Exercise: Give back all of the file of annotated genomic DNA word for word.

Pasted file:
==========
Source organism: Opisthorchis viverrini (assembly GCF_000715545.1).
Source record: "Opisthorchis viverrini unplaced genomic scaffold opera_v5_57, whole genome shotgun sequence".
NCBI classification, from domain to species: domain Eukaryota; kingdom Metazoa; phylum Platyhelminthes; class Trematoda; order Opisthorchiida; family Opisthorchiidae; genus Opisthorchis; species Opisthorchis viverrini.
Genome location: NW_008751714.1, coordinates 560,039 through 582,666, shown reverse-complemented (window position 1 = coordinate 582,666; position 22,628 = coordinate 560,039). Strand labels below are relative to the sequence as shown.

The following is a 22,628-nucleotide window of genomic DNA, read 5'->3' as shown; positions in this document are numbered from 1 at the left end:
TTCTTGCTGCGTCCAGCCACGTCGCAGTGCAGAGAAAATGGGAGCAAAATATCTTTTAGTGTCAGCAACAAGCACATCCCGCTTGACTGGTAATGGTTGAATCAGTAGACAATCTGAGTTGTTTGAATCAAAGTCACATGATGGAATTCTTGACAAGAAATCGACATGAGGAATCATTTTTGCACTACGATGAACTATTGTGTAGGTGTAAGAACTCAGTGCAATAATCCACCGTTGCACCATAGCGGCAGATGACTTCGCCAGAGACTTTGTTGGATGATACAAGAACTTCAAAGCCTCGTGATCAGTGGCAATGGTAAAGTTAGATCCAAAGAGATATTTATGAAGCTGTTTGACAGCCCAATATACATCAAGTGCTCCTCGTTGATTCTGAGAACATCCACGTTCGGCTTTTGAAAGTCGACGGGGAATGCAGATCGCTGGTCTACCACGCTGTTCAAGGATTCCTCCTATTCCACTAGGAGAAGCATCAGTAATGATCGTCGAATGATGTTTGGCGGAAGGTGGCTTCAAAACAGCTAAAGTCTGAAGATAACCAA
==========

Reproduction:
Source organism: Opisthorchis viverrini (assembly GCF_000715545.1).
Source record: "Opisthorchis viverrini unplaced genomic scaffold opera_v5_57, whole genome shotgun sequence".
NCBI classification, from domain to species: domain Eukaryota; kingdom Metazoa; phylum Platyhelminthes; class Trematoda; order Opisthorchiida; family Opisthorchiidae; genus Opisthorchis; species Opisthorchis viverrini.
Genome location: NW_008751714.1, coordinates 560,039 through 582,666, shown reverse-complemented (window position 1 = coordinate 582,666; position 22,628 = coordinate 560,039). Strand labels below are relative to the sequence as shown.

The following is a 22,628-nucleotide window of genomic DNA, read 5'->3' as shown; positions in this document are numbered from 1 at the left end:
TTCTTGCTGCGTCCAGCCACGTCGCAGTGCAGAGAAAATGGGAGCAAAATATCTTTTAGTGTCAGCAACAAGCACATCCCGCTTGACTGGTAATGGTTGAATCAGTAGACAATCTGAGTTGTTTGAATCAAAGTCACATGATGGAATTCTTGACAAGAAATCGACATGAGGAATCATTTTTGCACTACGATGAACTATTGTGTAGGTGTAAGAACTCAGTGCAATAATCCACCGTTGCACCATAGCGGCAGATGACTTCGCCAGAGACTTTGTTGGATGATACAAGAACTTCAAAGCCTCGTGATCAGTGGCAATGGTAAAGTTAGATCCAAAGAGATATTTATGAAGCTGTTTGACAGCCCAATATACATCAAGTGCTCCTCGTTGATTCTGAGAACATCCACGTTCGGCTTTTGAAAGTCGACGGGGAATGCAGATCGCTGGTCTACCACGCTGTTCAAGGATTCCTCCTATTCCACTAGGAGAAGCATCAGTAATGATCGTCGAATGATGTTTGGCGGAAGGTGGCTTCAAAACAGCTAAAGTCTGAAGATAACCAA